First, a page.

A photo a day from Oriental, NC, the surrounding Pamlico County area, and nearby rivers, creeks, bays and other waterways of coastal North Carolina.

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Monday, September 22, 2008

9.21- "Kandy Bar"

A cruiser relaxes and reads aboard his vessel, "Kandy Bar," while at anchor in Oriental Harbor.
(Click here for full size)
This handsome boat (for a stink-pot, that is) is a "Ranger R21"... it was built by a company called "Fluid Motion," but is sold by "Ranger Tugs"... The R21 has a sleeping berth, but the newer "R21 EC" ("extended cabin") adds 18 inches to the pilothouse, and includes amenities such as a galley, pressurized water and sink, and built-in head.

"Fluid Motion" and "Ranger Tugs" are owned by the same guy, John Livingston, out of Kent, Washington... Another company, "Martini Marine" also claims to be the manufacturer, though they do so on the Ranger Tugs internet domain. I can't really find out why there are three different company names associated with the boat.

To add to the confusion, these boats were also manufactured and sold as "C-Rangers" in some sort of marketing agreement with the folks who make the very similar "C-Dory," but that was apparently a short-lived arrangement.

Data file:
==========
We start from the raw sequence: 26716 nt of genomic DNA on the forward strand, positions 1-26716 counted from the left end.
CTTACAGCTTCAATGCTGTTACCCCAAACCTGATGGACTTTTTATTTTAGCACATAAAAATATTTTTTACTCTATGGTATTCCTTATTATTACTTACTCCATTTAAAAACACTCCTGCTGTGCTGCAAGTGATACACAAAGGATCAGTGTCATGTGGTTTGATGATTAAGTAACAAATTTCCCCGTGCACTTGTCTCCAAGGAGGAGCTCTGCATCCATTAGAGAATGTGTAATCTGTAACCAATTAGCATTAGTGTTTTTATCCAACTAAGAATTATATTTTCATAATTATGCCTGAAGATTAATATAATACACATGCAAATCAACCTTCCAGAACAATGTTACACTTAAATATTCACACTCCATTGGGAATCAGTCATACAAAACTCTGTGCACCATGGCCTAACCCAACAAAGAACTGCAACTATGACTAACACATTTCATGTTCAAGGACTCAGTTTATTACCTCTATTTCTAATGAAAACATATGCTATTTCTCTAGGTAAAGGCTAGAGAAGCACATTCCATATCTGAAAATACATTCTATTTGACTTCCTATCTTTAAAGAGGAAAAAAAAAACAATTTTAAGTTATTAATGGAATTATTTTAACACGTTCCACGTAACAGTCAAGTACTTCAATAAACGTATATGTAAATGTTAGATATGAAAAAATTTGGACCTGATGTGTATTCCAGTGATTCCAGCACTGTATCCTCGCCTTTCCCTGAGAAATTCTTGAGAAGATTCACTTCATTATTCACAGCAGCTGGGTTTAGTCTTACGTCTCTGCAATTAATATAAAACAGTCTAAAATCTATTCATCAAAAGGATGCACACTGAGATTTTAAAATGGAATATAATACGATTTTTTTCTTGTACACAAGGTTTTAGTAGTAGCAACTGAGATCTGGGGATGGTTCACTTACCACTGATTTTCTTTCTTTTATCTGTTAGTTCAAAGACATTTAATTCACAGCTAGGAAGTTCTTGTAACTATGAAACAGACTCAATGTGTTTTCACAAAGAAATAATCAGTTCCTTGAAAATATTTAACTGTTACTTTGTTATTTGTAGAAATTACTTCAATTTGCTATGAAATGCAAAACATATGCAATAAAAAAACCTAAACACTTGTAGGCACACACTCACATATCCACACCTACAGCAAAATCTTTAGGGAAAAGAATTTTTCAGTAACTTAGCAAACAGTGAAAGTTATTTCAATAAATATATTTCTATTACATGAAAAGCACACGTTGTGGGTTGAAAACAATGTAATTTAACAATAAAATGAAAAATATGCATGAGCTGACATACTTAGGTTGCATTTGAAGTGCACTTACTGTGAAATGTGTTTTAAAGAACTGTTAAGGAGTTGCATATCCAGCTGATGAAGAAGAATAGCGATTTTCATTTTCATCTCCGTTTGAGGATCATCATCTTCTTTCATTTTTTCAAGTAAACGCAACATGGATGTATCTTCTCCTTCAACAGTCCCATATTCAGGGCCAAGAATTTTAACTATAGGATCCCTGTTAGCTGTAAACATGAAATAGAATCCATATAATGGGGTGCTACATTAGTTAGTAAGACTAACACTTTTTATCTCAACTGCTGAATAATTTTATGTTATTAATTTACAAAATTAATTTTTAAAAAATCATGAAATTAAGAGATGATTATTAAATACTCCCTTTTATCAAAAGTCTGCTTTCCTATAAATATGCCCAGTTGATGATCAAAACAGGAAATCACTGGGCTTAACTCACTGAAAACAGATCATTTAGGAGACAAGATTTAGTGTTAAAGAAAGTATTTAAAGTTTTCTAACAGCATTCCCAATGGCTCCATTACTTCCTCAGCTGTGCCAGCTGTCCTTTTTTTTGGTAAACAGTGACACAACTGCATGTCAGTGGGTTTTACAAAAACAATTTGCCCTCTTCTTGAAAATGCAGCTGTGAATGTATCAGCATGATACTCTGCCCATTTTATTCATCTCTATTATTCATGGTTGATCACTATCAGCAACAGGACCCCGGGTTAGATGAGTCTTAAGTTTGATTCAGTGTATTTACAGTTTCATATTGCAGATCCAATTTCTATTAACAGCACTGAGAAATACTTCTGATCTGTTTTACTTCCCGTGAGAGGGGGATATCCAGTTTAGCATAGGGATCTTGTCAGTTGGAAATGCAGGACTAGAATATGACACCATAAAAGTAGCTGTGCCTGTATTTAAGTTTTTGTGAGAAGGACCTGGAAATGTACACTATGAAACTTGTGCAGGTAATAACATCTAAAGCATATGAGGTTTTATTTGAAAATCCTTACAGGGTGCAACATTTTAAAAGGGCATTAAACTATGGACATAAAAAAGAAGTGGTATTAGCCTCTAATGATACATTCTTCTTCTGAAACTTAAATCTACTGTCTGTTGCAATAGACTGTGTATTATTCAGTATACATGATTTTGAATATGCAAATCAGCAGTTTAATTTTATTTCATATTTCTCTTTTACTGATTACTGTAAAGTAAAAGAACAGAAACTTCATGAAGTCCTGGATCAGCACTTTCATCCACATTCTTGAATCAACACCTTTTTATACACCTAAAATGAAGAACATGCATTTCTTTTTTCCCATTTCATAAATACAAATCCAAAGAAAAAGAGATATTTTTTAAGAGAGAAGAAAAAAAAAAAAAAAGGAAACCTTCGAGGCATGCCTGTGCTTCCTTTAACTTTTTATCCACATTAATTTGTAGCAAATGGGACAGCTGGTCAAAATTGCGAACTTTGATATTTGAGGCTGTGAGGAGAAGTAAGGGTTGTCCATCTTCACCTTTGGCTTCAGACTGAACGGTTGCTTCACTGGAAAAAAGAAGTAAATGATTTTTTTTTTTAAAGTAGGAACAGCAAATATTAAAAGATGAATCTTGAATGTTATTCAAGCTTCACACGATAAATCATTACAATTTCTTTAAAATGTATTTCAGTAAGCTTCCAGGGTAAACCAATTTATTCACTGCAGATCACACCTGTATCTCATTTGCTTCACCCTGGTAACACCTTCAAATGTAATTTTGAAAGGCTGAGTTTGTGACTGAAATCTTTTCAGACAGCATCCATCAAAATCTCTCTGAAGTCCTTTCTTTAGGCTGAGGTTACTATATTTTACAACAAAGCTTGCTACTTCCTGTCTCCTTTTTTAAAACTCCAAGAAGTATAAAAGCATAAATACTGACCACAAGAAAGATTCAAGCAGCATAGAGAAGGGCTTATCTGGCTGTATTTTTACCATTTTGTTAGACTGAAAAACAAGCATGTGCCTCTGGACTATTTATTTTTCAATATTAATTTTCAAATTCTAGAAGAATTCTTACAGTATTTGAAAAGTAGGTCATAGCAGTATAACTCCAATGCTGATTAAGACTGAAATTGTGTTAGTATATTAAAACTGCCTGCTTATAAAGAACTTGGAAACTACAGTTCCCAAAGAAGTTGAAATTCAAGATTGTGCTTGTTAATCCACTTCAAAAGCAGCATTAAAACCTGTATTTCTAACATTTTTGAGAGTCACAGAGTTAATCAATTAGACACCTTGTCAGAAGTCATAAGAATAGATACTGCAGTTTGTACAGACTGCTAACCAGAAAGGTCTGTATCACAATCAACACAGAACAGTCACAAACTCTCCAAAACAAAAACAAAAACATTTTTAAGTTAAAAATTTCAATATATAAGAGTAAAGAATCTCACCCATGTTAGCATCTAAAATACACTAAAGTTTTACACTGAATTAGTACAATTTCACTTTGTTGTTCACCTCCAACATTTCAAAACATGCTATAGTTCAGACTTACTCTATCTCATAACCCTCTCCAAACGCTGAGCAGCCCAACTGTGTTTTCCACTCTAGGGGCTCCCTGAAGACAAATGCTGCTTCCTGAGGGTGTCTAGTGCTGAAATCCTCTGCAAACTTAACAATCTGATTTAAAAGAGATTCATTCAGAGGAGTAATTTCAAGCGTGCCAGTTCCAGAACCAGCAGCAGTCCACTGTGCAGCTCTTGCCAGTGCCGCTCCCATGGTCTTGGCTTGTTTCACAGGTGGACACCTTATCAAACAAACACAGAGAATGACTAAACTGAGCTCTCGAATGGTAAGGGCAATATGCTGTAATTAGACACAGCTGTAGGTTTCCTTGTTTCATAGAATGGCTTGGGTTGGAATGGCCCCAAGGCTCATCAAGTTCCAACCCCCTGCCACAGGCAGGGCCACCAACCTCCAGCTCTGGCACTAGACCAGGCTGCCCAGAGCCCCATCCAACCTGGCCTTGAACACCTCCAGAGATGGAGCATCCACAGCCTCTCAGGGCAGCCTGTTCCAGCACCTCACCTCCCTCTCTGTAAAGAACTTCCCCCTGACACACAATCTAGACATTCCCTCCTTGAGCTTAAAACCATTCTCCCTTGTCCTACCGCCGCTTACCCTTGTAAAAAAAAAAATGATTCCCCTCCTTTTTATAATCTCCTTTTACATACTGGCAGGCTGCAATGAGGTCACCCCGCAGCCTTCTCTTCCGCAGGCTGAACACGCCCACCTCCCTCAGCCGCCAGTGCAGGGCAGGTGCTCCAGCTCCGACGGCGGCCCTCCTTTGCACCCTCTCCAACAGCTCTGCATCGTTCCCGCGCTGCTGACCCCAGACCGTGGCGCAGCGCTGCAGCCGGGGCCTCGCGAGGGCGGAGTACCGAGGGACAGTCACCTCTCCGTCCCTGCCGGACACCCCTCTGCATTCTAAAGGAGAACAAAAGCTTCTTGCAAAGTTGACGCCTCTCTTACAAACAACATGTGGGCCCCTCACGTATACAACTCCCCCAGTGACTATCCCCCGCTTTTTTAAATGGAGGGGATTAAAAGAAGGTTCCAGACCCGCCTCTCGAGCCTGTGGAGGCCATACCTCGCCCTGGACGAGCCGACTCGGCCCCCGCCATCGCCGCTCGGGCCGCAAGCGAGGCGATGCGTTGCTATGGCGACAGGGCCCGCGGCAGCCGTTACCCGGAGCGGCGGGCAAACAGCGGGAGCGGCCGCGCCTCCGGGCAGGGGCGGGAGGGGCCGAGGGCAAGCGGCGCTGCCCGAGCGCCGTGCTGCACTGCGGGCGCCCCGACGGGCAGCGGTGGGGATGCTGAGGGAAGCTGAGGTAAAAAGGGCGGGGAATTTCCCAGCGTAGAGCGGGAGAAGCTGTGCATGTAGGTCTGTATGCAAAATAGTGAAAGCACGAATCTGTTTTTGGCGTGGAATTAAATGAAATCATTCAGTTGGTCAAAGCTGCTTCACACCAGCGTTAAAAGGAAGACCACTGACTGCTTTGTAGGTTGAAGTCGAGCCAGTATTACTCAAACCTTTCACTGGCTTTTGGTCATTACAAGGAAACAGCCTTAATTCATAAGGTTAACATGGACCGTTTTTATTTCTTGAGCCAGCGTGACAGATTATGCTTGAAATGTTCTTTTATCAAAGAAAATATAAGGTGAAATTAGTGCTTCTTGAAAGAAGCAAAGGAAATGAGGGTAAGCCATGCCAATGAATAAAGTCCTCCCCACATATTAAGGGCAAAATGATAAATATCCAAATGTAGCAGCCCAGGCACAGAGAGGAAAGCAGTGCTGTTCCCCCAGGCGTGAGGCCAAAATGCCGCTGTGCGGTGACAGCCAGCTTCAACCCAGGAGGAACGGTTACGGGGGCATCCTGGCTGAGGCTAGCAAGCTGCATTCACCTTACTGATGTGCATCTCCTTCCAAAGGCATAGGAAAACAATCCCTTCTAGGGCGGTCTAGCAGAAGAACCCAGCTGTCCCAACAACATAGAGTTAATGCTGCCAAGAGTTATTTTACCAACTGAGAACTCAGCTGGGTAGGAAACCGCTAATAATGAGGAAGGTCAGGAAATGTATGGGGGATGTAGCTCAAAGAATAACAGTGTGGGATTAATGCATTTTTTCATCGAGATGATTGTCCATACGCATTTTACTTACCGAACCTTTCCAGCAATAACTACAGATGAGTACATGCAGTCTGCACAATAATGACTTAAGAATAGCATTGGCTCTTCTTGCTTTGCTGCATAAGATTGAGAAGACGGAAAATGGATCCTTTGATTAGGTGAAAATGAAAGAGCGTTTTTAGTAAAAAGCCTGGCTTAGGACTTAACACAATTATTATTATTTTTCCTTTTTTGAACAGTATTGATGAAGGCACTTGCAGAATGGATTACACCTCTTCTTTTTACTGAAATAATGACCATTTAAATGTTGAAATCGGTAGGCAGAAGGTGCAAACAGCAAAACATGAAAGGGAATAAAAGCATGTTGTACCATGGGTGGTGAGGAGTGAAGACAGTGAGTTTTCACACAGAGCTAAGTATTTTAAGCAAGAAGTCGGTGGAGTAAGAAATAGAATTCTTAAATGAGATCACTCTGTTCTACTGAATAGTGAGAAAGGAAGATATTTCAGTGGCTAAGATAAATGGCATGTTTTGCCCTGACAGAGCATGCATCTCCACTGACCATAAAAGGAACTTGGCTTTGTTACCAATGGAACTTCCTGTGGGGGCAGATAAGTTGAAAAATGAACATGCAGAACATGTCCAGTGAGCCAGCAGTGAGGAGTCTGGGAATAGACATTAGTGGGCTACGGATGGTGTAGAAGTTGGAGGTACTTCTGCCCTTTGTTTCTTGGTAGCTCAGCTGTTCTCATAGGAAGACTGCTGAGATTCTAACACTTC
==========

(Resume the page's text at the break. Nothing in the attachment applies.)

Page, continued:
There were also two "C-Dory"s (I don't know what the plural is... "C-Dories"?) tied up in Raccoon Creek today... probably some sort of meet-up, or maybe they were cruising in convoy.

According to the "C-Brats Online Forum," there will be a NC gathering of these types of boats here in Oriental, at Whittaker Pointe Marina, next weekend...

I will try to drop by and get some pics of a bunch of these Ranger and C-Dory boats gathered together, and maybe learn a bit more about them to share with everyone (like what's the deal with the three different "Ranger" companies?)

According to Ranger Tugs, the Ranger 21 is based on Bristol Bay fishing trollers...

Bristol Bay is home to an apparently very competitive Salmon gill-netting fishery, and is the largest sockeye salmon fishery in the world.

By regulation, the Salmon trollers are limited to 32 feet in length, and do have a distinctive style... According to Wikipedia, the 32 foot limit is prompted in part by the extreme 30 foot tides, dangerous and uncharted shoals and other navigational limitations, but I wonder if it has more to do with fishery management... will have to research)... See some examples of the Bristol Bay trollers (with 20 inch drafts!) from one manufacturer, Rozema Boat Works.

Also, as I did in my discussion of much-closer menhaden fishing industry (no sockeye around these parts), I recommend the following video of the Bristol Bay commercial fishermen's extremely dangerous and hard work... at the end of the video, related videos of Bristol Bay trollers at work will appear:

All in all, I'd say that life on a 21 foot Ranger is much more relaxing than on a 32 foot Bristol Bay troller! I'm sure the captain in today's picture would agree.

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